Reducing the penalties for early filing would make sense, says Anqi Chen, assistant director of savings research at CRR. “But it’s actually not the most important thing that could be done to reduce inequities,” she adds. “Modernizing the benefit structure would have a much greater impact.”

Numerous Social Security reform plans proposed by Democrats include such modernization. As a candidate, for example, President Joe Biden proposed creation of crediting nonpaid caregivers for time that they spend out of the workforce. These workers often wind up with depressed AIME if they work fewer than 35 years, since nonworking years still count in the “high 35” calculation. Plus, coming in and out of the workforce tends to depress their earning trajectories.

Biden also has proposed expanding benefits for widows and seniors who had collected payments for 20 years, and a more generous yardstick for determining Social Security’s annual cost-of-living adjustment.

How to meet the higher cost of such expansions? This is a critical question, considering that Social Security faces a long-range solvency problem separate from any expansion plans. The combined retirement and disability trust funds are projected to be empty around 2034.

To fund the expansion, Biden has proposed adding a new tier of payroll tax contributions for high earners. Currently, workers and employers split a 12.4% tax, levied this year on incomes up to $142,800; Biden would add a new tax at the same rate on incomes over $400,000. Doing so would extend the trust fund’s solvency by about seven years--far less than the 75-year horizon that Social Security is required by law to forecast. The other option is to gradually increase payroll tax rates, perhaps 1% over a 10-year period.

Some of the higher cost could be offset by reducing benefits for high earners. That could be done by trimming delayed filing credits. For example, CRR found that higher earners are the most likely to file after FRA--49% of those in the fourth income quintile, and 51% of those in the highest quintile, compared with just 40% in the lowest quintile.

Another approach: adjust the “bend points” used to determine PIA. Currently, beneficiaries receive:

  • 90% of the first $996 of AIME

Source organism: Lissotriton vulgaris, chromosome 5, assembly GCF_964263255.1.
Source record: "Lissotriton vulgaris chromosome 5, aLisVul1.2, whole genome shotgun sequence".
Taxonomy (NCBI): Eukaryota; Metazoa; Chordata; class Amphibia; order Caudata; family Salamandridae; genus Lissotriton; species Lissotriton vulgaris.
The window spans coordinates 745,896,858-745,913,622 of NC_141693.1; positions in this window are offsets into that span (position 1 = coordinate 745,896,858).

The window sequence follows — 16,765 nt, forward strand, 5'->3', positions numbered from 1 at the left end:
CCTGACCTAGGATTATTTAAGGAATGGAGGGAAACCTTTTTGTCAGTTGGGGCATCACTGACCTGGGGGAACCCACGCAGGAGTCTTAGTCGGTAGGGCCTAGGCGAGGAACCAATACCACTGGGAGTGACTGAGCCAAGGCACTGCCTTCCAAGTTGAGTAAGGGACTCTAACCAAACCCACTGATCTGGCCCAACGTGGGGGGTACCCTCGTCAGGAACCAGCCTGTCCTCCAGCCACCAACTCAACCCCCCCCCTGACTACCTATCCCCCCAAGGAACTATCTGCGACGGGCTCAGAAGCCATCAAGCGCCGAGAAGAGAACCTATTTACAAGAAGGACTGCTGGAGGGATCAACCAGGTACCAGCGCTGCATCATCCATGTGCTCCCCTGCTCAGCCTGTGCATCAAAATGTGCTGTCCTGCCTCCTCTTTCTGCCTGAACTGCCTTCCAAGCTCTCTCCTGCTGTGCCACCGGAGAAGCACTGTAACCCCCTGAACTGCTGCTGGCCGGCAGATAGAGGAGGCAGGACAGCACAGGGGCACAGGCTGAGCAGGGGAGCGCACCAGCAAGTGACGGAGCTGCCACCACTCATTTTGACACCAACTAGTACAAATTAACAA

• 32% of AIME from $996-$6,002
  • 15% of AIME over $6,002

A bend point revision could award less to the two higher-income brackets.

This type of “means testing” might seem reasonable if you buy into the “Warren Buffett doesn’t need Social Security” arguments that we hear from time to time. It’s not debatable that Mr. Buffett could do just fine without a Social Security check--but the argument really is just a distraction.

Even the wealthiest Social Security beneficiaries don’t receive high benefit payments because the program is geared to help everyday workers. The maximum monthly benefit for a worker retiring last year at FRA was $3,011, according to the Social Security Administration. Moreover, there aren’t enough Warren Buffetts in the Social Security system to make a meaningful difference in the program’s finances.

Just as important, reducing benefits for high-income people would tear at the fabric of social insurance: The idea is that we all contribute to programs such as Social Security and Medicare, and we all receive (more or less) the same benefit in return. (That's why I have a problem with Medicare's Income Related Monthly Adjustment Amount--you simply pay more to Medicare and get absolutely nothing in return.)

Lastly, affluent households with longer longevities may ultimately rely on Social Security more than they might think. With traditional defined benefit pensions receding, Social Security will be the only lifetime guaranteed income source for many--and it is adjusted for inflation annually. That annuity-style income can come in very handy at very advanced ages, when savings may be exhausted.

A better approach is to inject new revenue--an idea with broad political support. An AARP poll last year found agreement among Democrats, Republicans, and independents with this statement: "It would be better to pay more into Social Security now to protect benefits for future generations."

Broad agreement among Americans is pretty rare these days. Policymakers would do well to jump at the chance to do something popular.

Mark Miller is a journalist and author who writes about trends in retirement and aging. He is a columnist for Reuters and also contributes to The New York Times and He publishes a weekly newsletter on news and trends in the field at RetirementRevised. The views expressed in this column do not necessarily reflect the views of Morningstar.